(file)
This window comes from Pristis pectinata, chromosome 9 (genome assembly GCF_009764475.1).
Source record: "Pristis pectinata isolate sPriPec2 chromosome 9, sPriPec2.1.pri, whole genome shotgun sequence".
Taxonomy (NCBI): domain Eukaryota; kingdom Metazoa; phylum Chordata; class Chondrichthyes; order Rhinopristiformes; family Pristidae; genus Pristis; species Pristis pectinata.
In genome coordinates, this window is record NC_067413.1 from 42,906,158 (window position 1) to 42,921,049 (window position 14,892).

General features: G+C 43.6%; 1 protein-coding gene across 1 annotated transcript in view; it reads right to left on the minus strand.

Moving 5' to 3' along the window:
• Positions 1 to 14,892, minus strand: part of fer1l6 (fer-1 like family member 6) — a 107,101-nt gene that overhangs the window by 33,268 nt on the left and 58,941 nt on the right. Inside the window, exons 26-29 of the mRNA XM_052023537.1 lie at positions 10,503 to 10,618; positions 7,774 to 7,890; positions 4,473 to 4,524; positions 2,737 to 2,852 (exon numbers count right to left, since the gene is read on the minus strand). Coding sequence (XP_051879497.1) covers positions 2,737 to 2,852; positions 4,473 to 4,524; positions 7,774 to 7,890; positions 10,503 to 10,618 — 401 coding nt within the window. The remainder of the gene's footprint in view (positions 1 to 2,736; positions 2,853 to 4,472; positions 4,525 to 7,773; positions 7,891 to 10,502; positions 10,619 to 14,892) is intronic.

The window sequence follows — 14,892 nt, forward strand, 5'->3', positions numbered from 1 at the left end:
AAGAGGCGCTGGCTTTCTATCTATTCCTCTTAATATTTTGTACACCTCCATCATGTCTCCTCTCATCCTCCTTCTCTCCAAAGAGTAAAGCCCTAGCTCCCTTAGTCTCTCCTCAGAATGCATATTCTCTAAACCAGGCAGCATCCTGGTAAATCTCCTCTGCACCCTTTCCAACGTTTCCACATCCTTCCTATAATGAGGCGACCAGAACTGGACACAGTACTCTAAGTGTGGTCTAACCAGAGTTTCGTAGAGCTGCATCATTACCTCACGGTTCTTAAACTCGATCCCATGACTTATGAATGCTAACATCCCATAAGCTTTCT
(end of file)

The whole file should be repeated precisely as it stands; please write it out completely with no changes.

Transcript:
This window comes from Pristis pectinata, chromosome 9 (genome assembly GCF_009764475.1).
Source record: "Pristis pectinata isolate sPriPec2 chromosome 9, sPriPec2.1.pri, whole genome shotgun sequence".
Taxonomy (NCBI): domain Eukaryota; kingdom Metazoa; phylum Chordata; class Chondrichthyes; order Rhinopristiformes; family Pristidae; genus Pristis; species Pristis pectinata.
In genome coordinates, this window is record NC_067413.1 from 42,906,158 (window position 1) to 42,921,049 (window position 14,892).

General features: G+C 43.6%; 1 protein-coding gene across 1 annotated transcript in view; it reads right to left on the minus strand.

Moving 5' to 3' along the window:
• Positions 1 to 14,892, minus strand: part of fer1l6 (fer-1 like family member 6) — a 107,101-nt gene that overhangs the window by 33,268 nt on the left and 58,941 nt on the right. Inside the window, exons 26-29 of the mRNA XM_052023537.1 lie at positions 10,503 to 10,618; positions 7,774 to 7,890; positions 4,473 to 4,524; positions 2,737 to 2,852 (exon numbers count right to left, since the gene is read on the minus strand). Coding sequence (XP_051879497.1) covers positions 2,737 to 2,852; positions 4,473 to 4,524; positions 7,774 to 7,890; positions 10,503 to 10,618 — 401 coding nt within the window. The remainder of the gene's footprint in view (positions 1 to 2,736; positions 2,853 to 4,472; positions 4,525 to 7,773; positions 7,891 to 10,502; positions 10,619 to 14,892) is intronic.

The window sequence follows — 14,892 nt, forward strand, 5'->3', positions numbered from 1 at the left end:
AAGAGGCGCTGGCTTTCTATCTATTCCTCTTAATATTTTGTACACCTCCATCATGTCTCCTCTCATCCTCCTTCTCTCCAAAGAGTAAAGCCCTAGCTCCCTTAGTCTCTCCTCAGAATGCATATTCTCTAAACCAGGCAGCATCCTGGTAAATCTCCTCTGCACCCTTTCCAACGTTTCCACATCCTTCCTATAATGAGGCGACCAGAACTGGACACAGTACTCTAAGTGTGGTCTAACCAGAGTTTCGTAGAGCTGCATCATTACCTCACGGTTCTTAAACTCGATCCCATGACTTATGAATGCTAACATCCCATAAGCTTTCT